CMHR lives on Google Earth in 3D
The Canadian Museum for Human Rights (CMHR) has sprung to life on Google Earth -- one of the very few Canadian buildings ever constructed by Google’s own 3D Warehouse team. It was uploaded on March 2.
Not only can users now toggle between views of the Museum under construction (via photos taken in 2011) and the completed model, they can navigate around objects and see buildings and landmarks from all sides and all levels of zoom, skyview and ground level. Only a handful of Canadian buildings have ever been modelled by the Google 3D Warehouse, including Toronto’s Rogers Centre and buildings used for the 2010 Winter Olympics in Vancouver.
Most other 3D models on Google Earth are uploaded by individual users, usually without the ability to incorporate colour and texture. The CMHR model was one of the most challenging ever built by Google project managers, who struggled with architect Antoine Predock’s complex geometry, textures and colours of Tyndall stone, concrete and massive expanses of glass. Because the model was built using the architects’ Computer Assisted Design models, it is extremely accurate and can provide viewers with detailed views of the architecture – particularly useful for those who cannot see it in person.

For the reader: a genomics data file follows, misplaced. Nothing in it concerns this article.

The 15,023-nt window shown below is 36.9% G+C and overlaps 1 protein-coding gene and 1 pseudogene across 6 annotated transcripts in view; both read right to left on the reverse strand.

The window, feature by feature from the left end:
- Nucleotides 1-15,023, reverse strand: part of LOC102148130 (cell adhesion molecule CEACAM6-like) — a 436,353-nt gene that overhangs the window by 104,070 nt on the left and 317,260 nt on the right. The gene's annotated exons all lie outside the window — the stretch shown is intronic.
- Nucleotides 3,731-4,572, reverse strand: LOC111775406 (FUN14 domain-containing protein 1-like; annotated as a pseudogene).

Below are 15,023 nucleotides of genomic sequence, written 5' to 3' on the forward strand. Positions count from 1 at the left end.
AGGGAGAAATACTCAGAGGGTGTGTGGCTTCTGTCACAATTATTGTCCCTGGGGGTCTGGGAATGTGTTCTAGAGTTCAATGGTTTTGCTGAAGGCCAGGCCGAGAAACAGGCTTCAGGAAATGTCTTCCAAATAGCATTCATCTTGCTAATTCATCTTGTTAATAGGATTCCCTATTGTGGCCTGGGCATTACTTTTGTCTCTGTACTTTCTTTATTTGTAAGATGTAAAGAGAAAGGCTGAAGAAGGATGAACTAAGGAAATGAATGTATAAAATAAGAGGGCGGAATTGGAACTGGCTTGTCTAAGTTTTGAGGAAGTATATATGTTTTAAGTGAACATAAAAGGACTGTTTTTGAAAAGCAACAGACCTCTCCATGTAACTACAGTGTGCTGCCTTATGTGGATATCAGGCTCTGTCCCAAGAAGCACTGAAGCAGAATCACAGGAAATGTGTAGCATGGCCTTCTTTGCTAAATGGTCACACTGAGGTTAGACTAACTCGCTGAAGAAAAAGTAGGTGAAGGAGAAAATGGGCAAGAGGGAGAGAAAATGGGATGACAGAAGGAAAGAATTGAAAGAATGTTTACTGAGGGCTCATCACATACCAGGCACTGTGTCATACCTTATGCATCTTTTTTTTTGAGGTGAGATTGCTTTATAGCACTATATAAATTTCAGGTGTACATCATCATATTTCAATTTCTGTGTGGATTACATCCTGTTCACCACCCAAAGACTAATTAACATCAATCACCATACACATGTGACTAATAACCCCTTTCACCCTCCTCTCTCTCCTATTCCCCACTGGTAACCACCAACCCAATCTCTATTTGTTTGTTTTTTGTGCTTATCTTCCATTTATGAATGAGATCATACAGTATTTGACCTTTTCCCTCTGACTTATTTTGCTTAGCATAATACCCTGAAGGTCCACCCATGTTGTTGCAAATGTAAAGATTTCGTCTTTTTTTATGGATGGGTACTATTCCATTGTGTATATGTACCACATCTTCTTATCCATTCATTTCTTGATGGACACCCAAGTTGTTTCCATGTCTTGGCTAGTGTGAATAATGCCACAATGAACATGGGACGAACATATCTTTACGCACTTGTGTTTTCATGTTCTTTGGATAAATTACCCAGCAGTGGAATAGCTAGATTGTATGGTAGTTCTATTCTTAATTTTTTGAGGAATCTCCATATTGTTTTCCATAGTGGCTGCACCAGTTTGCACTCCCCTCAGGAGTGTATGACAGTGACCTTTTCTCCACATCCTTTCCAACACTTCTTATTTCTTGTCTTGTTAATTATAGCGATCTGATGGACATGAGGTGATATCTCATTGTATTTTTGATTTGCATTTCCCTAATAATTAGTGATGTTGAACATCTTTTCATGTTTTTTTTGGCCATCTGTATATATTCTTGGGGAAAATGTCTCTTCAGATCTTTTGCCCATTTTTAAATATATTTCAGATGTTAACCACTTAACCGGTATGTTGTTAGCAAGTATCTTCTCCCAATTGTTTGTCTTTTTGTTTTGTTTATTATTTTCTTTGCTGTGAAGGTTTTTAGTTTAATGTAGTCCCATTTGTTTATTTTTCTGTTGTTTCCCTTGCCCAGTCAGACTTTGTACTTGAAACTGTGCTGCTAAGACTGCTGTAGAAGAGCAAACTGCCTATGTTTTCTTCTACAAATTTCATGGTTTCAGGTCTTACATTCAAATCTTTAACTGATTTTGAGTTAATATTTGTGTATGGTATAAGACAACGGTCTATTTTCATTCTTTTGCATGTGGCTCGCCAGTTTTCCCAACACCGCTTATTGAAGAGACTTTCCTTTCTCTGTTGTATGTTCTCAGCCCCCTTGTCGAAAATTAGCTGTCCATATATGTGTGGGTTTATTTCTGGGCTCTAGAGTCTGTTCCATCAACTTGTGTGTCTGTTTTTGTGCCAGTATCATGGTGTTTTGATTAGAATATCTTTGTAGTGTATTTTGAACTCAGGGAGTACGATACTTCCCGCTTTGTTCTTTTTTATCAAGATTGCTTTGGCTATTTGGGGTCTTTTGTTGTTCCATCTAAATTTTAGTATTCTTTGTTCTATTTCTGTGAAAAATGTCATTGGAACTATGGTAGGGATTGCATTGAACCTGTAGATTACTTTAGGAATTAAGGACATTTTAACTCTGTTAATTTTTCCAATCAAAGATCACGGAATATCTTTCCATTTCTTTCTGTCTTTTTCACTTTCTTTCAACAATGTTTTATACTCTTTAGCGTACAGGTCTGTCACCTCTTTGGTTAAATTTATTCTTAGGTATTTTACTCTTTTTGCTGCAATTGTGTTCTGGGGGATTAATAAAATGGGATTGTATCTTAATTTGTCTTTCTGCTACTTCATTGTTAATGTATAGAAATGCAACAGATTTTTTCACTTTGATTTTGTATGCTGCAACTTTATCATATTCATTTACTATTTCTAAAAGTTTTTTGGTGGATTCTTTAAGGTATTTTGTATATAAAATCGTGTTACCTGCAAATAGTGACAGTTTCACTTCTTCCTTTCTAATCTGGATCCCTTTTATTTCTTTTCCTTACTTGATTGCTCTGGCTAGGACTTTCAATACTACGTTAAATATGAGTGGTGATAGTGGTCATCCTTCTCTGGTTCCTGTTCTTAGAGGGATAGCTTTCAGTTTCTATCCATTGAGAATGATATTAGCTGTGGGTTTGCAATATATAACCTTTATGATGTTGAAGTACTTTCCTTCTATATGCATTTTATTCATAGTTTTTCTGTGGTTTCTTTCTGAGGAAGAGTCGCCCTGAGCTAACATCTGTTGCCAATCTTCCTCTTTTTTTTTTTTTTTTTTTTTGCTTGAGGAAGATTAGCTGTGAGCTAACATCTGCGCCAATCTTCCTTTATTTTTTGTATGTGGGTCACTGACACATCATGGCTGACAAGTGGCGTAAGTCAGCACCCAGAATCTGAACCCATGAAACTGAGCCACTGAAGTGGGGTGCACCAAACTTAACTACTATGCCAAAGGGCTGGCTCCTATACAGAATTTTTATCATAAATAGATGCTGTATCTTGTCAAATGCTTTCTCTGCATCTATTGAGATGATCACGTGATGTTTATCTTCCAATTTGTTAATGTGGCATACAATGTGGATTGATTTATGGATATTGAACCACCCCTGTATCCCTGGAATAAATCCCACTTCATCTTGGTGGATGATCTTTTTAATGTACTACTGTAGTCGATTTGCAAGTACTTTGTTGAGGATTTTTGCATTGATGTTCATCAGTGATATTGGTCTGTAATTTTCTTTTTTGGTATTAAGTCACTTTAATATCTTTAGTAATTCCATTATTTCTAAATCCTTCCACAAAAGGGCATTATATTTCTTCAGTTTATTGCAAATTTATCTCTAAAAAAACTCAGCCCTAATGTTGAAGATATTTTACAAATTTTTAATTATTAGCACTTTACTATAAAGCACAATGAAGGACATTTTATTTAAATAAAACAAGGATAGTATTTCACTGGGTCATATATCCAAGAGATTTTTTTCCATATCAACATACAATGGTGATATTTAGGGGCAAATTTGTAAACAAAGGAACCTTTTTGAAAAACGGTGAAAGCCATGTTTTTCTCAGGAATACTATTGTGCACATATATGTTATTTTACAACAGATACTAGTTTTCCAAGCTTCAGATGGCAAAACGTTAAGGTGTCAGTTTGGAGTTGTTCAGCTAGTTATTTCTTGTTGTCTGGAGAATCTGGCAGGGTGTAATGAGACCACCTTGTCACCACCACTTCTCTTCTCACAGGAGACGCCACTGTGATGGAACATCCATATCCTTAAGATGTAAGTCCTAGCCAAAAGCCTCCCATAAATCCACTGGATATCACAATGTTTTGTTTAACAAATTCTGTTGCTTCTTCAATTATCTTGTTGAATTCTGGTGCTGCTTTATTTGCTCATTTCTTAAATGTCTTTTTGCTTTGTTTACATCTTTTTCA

CMHR’s Director of Design, New Media and Collections, Corey Timpson, approached Google with the idea in 2010, when he heard about New York’s National September 11th Memorial & Museum being constructed on Google Earth before it was built in real life. He hoped the CMHR’s role in raising awareness of human rights would entice the Google team to give the Canadian building special consideration as well.
We are very excited to see this architecturally stunning building take a place of prominence on the virtual Earth. We hope everyone who visits the Museum online will be motivated to come see the real thing when it opens in Winnipeg next year!